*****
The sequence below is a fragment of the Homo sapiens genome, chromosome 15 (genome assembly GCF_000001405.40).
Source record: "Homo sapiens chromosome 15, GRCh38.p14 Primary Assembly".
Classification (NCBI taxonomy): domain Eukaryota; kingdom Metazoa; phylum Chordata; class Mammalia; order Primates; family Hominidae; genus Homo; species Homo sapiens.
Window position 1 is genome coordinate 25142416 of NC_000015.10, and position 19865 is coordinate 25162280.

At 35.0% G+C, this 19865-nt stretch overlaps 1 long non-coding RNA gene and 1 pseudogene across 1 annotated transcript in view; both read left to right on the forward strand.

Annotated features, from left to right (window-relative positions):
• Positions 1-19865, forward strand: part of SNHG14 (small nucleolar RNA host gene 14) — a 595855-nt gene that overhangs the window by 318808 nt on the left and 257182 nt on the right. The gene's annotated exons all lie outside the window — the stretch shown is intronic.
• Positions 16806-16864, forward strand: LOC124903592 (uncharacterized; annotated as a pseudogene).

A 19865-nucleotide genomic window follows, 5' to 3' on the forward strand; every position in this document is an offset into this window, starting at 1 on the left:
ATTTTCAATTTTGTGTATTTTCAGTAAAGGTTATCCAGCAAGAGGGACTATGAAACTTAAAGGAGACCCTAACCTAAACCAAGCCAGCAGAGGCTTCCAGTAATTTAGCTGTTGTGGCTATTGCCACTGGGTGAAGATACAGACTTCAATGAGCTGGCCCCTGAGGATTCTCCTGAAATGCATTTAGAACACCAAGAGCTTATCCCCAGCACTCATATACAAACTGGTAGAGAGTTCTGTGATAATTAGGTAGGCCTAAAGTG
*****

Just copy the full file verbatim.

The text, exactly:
The sequence below is a fragment of the Homo sapiens genome, chromosome 15 (genome assembly GCF_000001405.40).
Source record: "Homo sapiens chromosome 15, GRCh38.p14 Primary Assembly".
Classification (NCBI taxonomy): domain Eukaryota; kingdom Metazoa; phylum Chordata; class Mammalia; order Primates; family Hominidae; genus Homo; species Homo sapiens.
Window position 1 is genome coordinate 25142416 of NC_000015.10, and position 19865 is coordinate 25162280.

At 35.0% G+C, this 19865-nt stretch overlaps 1 long non-coding RNA gene and 1 pseudogene across 1 annotated transcript in view; both read left to right on the forward strand.

Annotated features, from left to right (window-relative positions):
• Positions 1-19865, forward strand: part of SNHG14 (small nucleolar RNA host gene 14) — a 595855-nt gene that overhangs the window by 318808 nt on the left and 257182 nt on the right. The gene's annotated exons all lie outside the window — the stretch shown is intronic.
• Positions 16806-16864, forward strand: LOC124903592 (uncharacterized; annotated as a pseudogene).

A 19865-nucleotide genomic window follows, 5' to 3' on the forward strand; every position in this document is an offset into this window, starting at 1 on the left:
ATTTTCAATTTTGTGTATTTTCAGTAAAGGTTATCCAGCAAGAGGGACTATGAAACTTAAAGGAGACCCTAACCTAAACCAAGCCAGCAGAGGCTTCCAGTAATTTAGCTGTTGTGGCTATTGCCACTGGGTGAAGATACAGACTTCAATGAGCTGGCCCCTGAGGATTCTCCTGAAATGCATTTAGAACACCAAGAGCTTATCCCCAGCACTCATATACAAACTGGTAGAGAGTTCTGTGATAATTAGGTAGGCCTAAAGTG